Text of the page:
And look at this! Written in 1881, this History of Coshocton County contains a hint as to the parentage of Amy Felch, someone I had no definitive information on before. Yes, the piece contains some errors, but not many. And THAT is where I go next, following Zerah Payne and Amy Felch Payne back in time and ancestry. See ya then!

“MARKLEY DAVID, Tuscarawas township; farmer; was born October 13, 1819, in this township; son of Frederick and Rachel (Cartmill) Markley. David’s father came to Coshocton county in 1803 and located in Bethlehem township on the Walhonding river. His ancestors came from Maryland and are of German descent. David’s father died when the boy was but nine years old, from which age Mr. Markley has depended entirely on his own industry and management for success, and it is but just to state here that he has by honest and judicious economy obtained an ample competence for his family and himself, and to do a liberal share in assisting in all charitable and religious enterprises of his neighborhood. He also takes a live interest in education. Mr. Markley was married July 9, 1842, to Miss Selina, daughter of Lera and Ann (Felch) Payne. Mrs. Markley’s grandmother was Sarah Knox, sister of General Knox. They are the parents of fourteen children, nine of whom are deceased, viz: Caroline, William F., Christena Frances, George E., Charles D., Mary Melissa, Judge Harper, Lily May and Edward; and five living, viz: Samuel Asberry, Minerva Catherine, Emma, Annie E. and David, Jr.”

 Information for this post taken from:
  • com census data for Ohio between 1820 and 1880 and Vincennes, Knox, Indiana 1860, 1870 (Yes, I know I didn’t use the “official” style…look back to other posts. I do know how.)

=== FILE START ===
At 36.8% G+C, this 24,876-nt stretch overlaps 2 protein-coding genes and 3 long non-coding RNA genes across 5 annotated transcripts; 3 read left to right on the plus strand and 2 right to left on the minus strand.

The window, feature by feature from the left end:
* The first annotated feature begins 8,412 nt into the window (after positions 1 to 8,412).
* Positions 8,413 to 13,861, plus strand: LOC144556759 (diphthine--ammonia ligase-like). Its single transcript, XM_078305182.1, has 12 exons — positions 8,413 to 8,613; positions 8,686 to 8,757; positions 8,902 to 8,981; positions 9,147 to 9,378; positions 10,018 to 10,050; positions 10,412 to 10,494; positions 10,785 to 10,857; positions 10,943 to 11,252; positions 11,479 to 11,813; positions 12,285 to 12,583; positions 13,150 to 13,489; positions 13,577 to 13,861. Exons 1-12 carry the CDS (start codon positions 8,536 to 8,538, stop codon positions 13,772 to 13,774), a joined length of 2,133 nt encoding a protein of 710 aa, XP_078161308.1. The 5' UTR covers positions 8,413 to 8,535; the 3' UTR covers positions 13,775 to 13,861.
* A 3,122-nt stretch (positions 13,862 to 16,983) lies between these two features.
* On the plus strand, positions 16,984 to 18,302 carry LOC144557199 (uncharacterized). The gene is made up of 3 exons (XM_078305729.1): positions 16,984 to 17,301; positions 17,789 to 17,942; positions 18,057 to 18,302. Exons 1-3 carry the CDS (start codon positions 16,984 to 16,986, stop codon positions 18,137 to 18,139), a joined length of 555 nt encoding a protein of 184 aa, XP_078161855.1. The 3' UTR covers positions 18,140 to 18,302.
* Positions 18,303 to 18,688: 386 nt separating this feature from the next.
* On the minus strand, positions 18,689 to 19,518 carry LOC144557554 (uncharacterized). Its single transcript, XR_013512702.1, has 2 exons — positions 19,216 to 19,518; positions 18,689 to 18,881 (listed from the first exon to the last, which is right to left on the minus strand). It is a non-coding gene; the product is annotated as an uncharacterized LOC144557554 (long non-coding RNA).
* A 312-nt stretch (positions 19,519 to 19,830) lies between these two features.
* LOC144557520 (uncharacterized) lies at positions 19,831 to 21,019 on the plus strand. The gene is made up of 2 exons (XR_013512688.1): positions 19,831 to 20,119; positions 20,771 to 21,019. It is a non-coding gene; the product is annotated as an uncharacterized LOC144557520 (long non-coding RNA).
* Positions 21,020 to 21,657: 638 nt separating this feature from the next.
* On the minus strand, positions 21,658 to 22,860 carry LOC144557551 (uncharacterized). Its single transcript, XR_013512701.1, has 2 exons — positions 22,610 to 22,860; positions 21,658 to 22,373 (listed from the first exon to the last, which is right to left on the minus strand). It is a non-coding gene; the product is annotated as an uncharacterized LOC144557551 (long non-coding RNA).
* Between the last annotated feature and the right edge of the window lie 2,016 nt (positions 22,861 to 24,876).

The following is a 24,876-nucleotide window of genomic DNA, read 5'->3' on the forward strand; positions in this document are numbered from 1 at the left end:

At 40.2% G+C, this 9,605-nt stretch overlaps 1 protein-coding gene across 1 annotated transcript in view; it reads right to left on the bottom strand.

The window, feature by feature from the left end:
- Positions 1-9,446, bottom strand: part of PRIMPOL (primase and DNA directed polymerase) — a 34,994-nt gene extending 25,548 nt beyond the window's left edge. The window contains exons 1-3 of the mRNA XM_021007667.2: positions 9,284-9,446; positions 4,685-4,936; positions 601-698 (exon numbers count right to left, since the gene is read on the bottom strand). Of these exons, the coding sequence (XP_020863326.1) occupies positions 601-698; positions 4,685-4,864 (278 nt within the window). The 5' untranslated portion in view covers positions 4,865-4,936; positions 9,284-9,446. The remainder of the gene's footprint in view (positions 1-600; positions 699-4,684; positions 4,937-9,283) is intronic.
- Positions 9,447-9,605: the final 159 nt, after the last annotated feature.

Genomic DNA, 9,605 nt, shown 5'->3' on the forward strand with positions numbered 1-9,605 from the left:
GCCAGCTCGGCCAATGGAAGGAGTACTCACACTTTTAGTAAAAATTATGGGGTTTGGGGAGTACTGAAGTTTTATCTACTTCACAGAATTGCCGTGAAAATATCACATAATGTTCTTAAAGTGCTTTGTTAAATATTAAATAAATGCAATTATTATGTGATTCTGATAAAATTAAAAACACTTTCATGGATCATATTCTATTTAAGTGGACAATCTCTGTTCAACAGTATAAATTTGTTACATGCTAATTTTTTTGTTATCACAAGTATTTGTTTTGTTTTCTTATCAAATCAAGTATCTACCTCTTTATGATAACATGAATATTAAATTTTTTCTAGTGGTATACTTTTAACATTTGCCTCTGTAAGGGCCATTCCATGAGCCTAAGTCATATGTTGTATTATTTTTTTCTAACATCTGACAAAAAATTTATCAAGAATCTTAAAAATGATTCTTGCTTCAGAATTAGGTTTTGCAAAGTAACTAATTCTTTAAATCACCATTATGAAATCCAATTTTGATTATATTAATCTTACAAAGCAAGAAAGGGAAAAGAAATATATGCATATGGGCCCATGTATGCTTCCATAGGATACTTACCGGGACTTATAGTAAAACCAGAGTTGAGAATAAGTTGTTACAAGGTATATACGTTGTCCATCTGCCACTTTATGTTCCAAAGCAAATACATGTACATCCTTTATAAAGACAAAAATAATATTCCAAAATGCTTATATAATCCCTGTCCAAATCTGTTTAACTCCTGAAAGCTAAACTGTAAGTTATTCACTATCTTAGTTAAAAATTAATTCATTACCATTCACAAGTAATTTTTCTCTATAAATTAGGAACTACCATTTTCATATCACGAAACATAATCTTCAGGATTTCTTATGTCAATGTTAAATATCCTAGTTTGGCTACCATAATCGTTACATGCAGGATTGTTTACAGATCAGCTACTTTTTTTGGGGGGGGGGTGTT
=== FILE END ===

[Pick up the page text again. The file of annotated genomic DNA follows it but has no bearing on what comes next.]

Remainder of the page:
• Marriage information comes from Marriages, Coshocton County, Ohio, 1811-1930. Provo, UT: Originally compiled by Miriam C. Hunter Coshocton Public Library, 1991.
  • N. Hill, Jr. Ed., History of Coshocton County Ohio: Its Past and Present, (Newark, Ohio: A.A. Graham & Co., 1881) Pg 743
  • Note: repeating family names given for numerous children are Samuel, Asbury, Judge, Justus, Amy

Seven Brothers and the War of Rebellion: Part Six

Maj. Gen. Slocum and staff and army of Georgia passing in review by Mathew Brady

Maj. Gen. Slocum and staff and Army of Georgia passing in review
by Mathew Brady

So what happened to the four brothers serving in the 92nd Ohio Volunteer Infantry, Company G, after Missionary Ridge? Greer Croy labored in the 36th under Sheridan in the Shenandoah Valley. Nathan and Calvin, in the 148th, protected the Capital. (see previous post)

Under Sherman, the 92nd would move south. Sherman, promoted by Grant, took command of a “Division of the Mississippi” and, in turn, promoted Major General George H. Thomas, who had distinguished himself in the Chattanooga campaign, to lead the Army of the Cumberland. The taking of Atlanta became their first mission.

Assigned to Thomas, the 92nd moved against Johnston and Hood in the drive to take Atlanta, Georgia. Joining with the Army of the Tennessee and the Army of Ohio, they took the center. Later Grant referred to the battles and consequent siege of Atlanta as a “120 day continuous battle.”

During the day and night of September 1-2 of 1864, Hood evacuated Atlanta. He headed north, hoping to join up with Lee. Rather than follow in mass, Sherman divided up the forces of Thomas’ Army of the Cumberland. Half would go after Hood with Thomas. The rest would head south, supporting Sherman’s mission to cut the South’s supply route. The 92nd went south.

The 92nd OVI again acquired new leadership. They now served under Major General Jefferson Columbus Davis in the 14th Army Corp. They marched under General H.W. Slocum and would man the left wing of Sherman’s March to the Sea. But first they would decimate Atlanta’s infrastructure including railroads and manufacturing. They protected churches and hospitals from destruction.

On November 15, 1864, they headed for Savannah. Most records show that Slocum’s Army of Georgia, taking the left flank, saw little opposition and less fighting. As with so much of the boy’s Civil War service, the exactly role of Robert, William, Duncan, and David Croy in this controversial march remains unknown.

“They had enjoyed a fine march, having had but little resistance. The stories of the mock Legislature at the State capital, of the luxurious supplies enjoyed all along, and of the constant fun and pranks of “Sherman’s bummers,” rather belonged to that route than ours.” Major General of the Army of the Tennessee, Oliver O. Howard[i]
Sherman's Army removing ammunition from Fort McAllister in Savannah by Samuel A. Cooley